The post reads, "Fixing your hijab in a public restroom is so hilarious because they’re either completely amazed and stare at you the whole time, or they quickly look away as if they have seen something that they could be killed for."
Aside from illustrating the typical non-Muslim woman's misunderstanding of Islam, this blithe post made me consider public restrooms more than I ever have, even though my own experiences have caused them to be a bigger hurdle than I assume they are for most people. I've dealt with blood, drainage, and IV lines in public restrooms, but I've never felt unsafe or been in a situation where my believes could be so easily compromised against my will. I'm framing my question around female-identifying folks who follow Islam to align with the OP, but please note that it applies to women of many faiths that require modesty for many reasons.
What do these women say in the debate about gender-neutral bathrooms? Sit-to-pee vs stand-to-pee, the increasingly popular idea that restrooms could be arranged based on this preference as opposed to gender, doesn't seem to address this issue***. It would be considered haram (a sin) for a non-relative who identifies as male to view the hair/body, of a stranger who identifies as female, correct? So, in a female-only space someone who wears hijab, like the OP, can adjust a scarf without worrying about male-identifying folks seeing their hair. In a situation where adult, male-identifying folks could be in the communal area one could not be able to remove any covering or even adjust it without some anxiety, even if they don't believe an accidental glimpse is haram/sinful.
All the issues that come about when discussing bathroom safety for trans-folks come into play here, too. Separate-but-equal single occupancy bathrooms denies community. Sure, some people do not want their bodies to be on display to anyone while they put on make-up or adjust clothing, and that's fine. However, the mirror area in an contemporary women's restroom are often places of judgement free socialization.**** At conferences, I have been encouraged to network in the line for the restroom, and have done so. Also, as someone with a disability, I find that when I have to use an entirely separate room I feel very isolated. Once, an infection in my leg began draining through my clothes while I was in the college library. My friend was able to bring me bandages and fresh clothes to me by crawling under the stall door. Due to pain and drainage, I wouldn't have been able to get up to let her into a single occupancy stall. And yes, maybe those closing doors with their deadbolts are safer than the stalls that feel like they might topple over with one slam, but at an obscure gas station in Bumfuck Nowhere, Georgia, I feel much safer knowing that I'm not alone in the cement out-building full of toilets. But that is just me. In my opinion, a person who chooses to wear hijab shouldn't be denied access to a mirror lest their hair be seen, or be banished to a single-occupancy room. Nor should anyone take up an accessible stall unless they have a disability. So, what would make both folks of faith and trans/non-binary folks comfortable?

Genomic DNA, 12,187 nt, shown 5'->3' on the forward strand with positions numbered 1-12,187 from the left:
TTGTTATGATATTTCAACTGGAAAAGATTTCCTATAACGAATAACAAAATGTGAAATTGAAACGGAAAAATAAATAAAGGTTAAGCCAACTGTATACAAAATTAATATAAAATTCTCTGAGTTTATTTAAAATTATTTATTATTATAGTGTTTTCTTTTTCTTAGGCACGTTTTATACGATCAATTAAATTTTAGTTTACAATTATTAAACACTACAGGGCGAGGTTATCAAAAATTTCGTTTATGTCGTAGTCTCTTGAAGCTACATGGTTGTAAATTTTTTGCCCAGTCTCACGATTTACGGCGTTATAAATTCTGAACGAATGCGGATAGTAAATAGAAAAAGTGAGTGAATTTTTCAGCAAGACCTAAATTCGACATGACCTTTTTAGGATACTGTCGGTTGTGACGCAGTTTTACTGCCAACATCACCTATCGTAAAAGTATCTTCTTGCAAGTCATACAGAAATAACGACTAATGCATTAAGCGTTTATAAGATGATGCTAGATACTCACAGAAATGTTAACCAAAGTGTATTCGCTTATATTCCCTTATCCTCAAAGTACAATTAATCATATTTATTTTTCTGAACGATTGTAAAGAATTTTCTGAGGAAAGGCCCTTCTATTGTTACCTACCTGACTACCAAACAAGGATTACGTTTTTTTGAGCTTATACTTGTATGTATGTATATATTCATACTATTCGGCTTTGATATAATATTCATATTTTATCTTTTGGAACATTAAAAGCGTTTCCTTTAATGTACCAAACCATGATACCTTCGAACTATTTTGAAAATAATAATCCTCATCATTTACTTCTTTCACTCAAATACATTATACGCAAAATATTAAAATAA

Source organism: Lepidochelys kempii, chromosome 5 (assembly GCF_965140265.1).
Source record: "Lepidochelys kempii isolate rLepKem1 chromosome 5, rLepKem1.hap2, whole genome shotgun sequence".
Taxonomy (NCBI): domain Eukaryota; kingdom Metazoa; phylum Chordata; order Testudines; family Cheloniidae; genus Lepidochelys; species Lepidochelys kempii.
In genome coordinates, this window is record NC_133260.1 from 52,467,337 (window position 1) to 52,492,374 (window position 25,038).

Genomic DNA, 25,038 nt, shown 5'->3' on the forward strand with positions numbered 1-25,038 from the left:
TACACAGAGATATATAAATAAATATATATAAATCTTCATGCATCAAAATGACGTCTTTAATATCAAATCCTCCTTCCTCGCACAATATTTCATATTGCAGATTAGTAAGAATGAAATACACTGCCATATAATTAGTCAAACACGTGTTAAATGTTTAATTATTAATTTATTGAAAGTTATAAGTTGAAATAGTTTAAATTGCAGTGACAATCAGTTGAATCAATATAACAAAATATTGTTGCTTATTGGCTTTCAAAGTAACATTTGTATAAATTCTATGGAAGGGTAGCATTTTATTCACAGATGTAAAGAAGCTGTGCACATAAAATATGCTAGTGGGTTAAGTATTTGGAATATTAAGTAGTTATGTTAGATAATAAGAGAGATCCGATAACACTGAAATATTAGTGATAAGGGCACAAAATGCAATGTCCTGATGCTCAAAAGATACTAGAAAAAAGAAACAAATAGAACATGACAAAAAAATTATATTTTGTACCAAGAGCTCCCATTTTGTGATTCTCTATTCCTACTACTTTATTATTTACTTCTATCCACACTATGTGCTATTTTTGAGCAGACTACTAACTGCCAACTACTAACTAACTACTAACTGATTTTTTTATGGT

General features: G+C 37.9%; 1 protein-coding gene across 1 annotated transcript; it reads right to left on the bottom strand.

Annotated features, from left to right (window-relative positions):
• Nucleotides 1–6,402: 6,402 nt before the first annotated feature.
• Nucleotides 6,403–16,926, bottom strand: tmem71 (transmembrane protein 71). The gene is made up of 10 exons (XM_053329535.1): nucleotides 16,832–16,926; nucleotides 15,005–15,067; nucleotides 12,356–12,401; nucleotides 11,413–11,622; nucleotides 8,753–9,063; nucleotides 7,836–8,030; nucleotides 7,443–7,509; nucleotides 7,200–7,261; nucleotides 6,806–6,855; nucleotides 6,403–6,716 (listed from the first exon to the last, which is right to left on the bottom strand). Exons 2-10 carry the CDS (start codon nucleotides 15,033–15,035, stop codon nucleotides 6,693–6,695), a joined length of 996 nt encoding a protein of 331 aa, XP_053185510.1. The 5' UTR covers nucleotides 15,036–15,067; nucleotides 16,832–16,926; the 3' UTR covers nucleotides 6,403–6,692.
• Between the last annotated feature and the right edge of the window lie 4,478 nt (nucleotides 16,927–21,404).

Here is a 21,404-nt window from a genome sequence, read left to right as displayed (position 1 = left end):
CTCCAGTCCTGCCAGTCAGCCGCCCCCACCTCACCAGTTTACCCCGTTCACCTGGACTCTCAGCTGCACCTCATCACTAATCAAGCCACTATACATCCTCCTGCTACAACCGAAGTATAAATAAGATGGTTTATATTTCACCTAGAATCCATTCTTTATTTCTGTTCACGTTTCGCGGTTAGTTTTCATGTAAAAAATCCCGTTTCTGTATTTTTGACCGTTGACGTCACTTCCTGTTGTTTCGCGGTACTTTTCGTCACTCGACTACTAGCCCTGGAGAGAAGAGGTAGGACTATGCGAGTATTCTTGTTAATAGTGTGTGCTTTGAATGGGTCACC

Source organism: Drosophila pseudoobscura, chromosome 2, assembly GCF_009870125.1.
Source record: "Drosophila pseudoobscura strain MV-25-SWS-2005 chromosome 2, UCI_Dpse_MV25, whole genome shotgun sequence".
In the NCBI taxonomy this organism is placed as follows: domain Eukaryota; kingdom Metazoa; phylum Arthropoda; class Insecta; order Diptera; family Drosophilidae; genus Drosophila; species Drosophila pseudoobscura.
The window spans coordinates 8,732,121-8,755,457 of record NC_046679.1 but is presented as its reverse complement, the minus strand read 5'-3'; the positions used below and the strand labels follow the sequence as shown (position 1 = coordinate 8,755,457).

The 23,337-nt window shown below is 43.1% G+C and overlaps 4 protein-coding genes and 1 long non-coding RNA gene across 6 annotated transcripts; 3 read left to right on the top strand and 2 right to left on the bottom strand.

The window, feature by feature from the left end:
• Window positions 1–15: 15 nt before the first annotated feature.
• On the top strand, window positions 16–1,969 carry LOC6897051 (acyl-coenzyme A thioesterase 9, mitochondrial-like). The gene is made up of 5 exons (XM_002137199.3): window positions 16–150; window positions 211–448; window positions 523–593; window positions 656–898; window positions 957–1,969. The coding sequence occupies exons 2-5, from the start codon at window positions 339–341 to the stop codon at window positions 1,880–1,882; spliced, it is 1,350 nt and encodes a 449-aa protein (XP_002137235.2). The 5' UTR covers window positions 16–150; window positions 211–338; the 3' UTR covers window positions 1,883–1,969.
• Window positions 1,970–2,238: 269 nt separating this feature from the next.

Would partitioning off a "dressing area" be okay, or does that still lead to harassment of transwomen and anxiety for those attempting modesty? (This idea makes me think of Rickie***** from My So-Called Life, who would gossip and do his make-up with the girls in the women's restroom, and no one minded. Perhaps the answer here is that everyone should just be respectful like Rickie.)